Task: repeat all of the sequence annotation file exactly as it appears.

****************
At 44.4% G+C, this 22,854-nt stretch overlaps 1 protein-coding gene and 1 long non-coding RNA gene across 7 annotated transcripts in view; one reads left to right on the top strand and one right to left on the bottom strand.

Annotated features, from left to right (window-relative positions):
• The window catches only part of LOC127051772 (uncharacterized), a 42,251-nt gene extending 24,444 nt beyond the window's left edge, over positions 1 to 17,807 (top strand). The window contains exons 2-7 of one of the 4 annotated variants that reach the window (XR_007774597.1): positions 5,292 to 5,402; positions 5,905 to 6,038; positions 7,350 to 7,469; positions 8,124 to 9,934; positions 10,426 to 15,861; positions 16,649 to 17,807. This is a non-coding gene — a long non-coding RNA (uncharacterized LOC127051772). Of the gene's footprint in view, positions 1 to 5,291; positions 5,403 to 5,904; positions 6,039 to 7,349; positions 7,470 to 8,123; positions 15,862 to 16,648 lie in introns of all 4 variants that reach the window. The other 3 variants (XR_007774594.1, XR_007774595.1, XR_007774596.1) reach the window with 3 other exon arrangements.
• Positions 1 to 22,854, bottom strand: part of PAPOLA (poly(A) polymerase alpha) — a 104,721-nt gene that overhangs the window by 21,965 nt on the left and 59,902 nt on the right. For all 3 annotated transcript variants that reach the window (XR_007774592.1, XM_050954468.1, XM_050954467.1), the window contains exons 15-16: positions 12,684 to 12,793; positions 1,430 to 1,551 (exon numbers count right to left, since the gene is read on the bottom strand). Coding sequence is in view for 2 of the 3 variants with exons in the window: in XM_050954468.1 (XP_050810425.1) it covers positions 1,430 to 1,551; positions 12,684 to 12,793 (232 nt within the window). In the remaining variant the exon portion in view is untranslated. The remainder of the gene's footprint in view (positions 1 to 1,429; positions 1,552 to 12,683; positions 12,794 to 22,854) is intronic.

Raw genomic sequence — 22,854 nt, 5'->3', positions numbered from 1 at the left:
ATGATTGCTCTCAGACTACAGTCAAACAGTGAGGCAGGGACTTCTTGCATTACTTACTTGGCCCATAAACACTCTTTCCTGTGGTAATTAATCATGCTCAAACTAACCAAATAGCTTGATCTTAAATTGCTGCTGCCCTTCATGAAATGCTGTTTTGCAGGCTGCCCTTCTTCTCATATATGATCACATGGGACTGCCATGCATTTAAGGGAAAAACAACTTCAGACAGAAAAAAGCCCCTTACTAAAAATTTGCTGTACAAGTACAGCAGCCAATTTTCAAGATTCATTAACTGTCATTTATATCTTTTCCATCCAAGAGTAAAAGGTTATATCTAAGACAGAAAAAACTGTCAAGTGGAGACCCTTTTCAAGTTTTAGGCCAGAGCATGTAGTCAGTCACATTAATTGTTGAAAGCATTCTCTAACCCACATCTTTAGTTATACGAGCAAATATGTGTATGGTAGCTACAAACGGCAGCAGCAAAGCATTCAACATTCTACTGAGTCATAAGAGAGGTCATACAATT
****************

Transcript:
At 44.4% G+C, this 22,854-nt stretch overlaps 1 protein-coding gene and 1 long non-coding RNA gene across 7 annotated transcripts in view; one reads left to right on the top strand and one right to left on the bottom strand.

Annotated features, from left to right (window-relative positions):
• The window catches only part of LOC127051772 (uncharacterized), a 42,251-nt gene extending 24,444 nt beyond the window's left edge, over positions 1 to 17,807 (top strand). The window contains exons 2-7 of one of the 4 annotated variants that reach the window (XR_007774597.1): positions 5,292 to 5,402; positions 5,905 to 6,038; positions 7,350 to 7,469; positions 8,124 to 9,934; positions 10,426 to 15,861; positions 16,649 to 17,807. This is a non-coding gene — a long non-coding RNA (uncharacterized LOC127051772). Of the gene's footprint in view, positions 1 to 5,291; positions 5,403 to 5,904; positions 6,039 to 7,349; positions 7,470 to 8,123; positions 15,862 to 16,648 lie in introns of all 4 variants that reach the window. The other 3 variants (XR_007774594.1, XR_007774595.1, XR_007774596.1) reach the window with 3 other exon arrangements.
• Positions 1 to 22,854, bottom strand: part of PAPOLA (poly(A) polymerase alpha) — a 104,721-nt gene that overhangs the window by 21,965 nt on the left and 59,902 nt on the right. For all 3 annotated transcript variants that reach the window (XR_007774592.1, XM_050954468.1, XM_050954467.1), the window contains exons 15-16: positions 12,684 to 12,793; positions 1,430 to 1,551 (exon numbers count right to left, since the gene is read on the bottom strand). Coding sequence is in view for 2 of the 3 variants with exons in the window: in XM_050954468.1 (XP_050810425.1) it covers positions 1,430 to 1,551; positions 12,684 to 12,793 (232 nt within the window). In the remaining variant the exon portion in view is untranslated. The remainder of the gene's footprint in view (positions 1 to 1,429; positions 1,552 to 12,683; positions 12,794 to 22,854) is intronic.

Raw genomic sequence — 22,854 nt, 5'->3', positions numbered from 1 at the left:
ATGATTGCTCTCAGACTACAGTCAAACAGTGAGGCAGGGACTTCTTGCATTACTTACTTGGCCCATAAACACTCTTTCCTGTGGTAATTAATCATGCTCAAACTAACCAAATAGCTTGATCTTAAATTGCTGCTGCCCTTCATGAAATGCTGTTTTGCAGGCTGCCCTTCTTCTCATATATGATCACATGGGACTGCCATGCATTTAAGGGAAAAACAACTTCAGACAGAAAAAAGCCCCTTACTAAAAATTTGCTGTACAAGTACAGCAGCCAATTTTCAAGATTCATTAACTGTCATTTATATCTTTTCCATCCAAGAGTAAAAGGTTATATCTAAGACAGAAAAAACTGTCAAGTGGAGACCCTTTTCAAGTTTTAGGCCAGAGCATGTAGTCAGTCACATTAATTGTTGAAAGCATTCTCTAACCCACATCTTTAGTTATACGAGCAAATATGTGTATGGTAGCTACAAACGGCAGCAGCAAAGCATTCAACATTCTACTGAGTCATAAGAGAGGTCATACAATT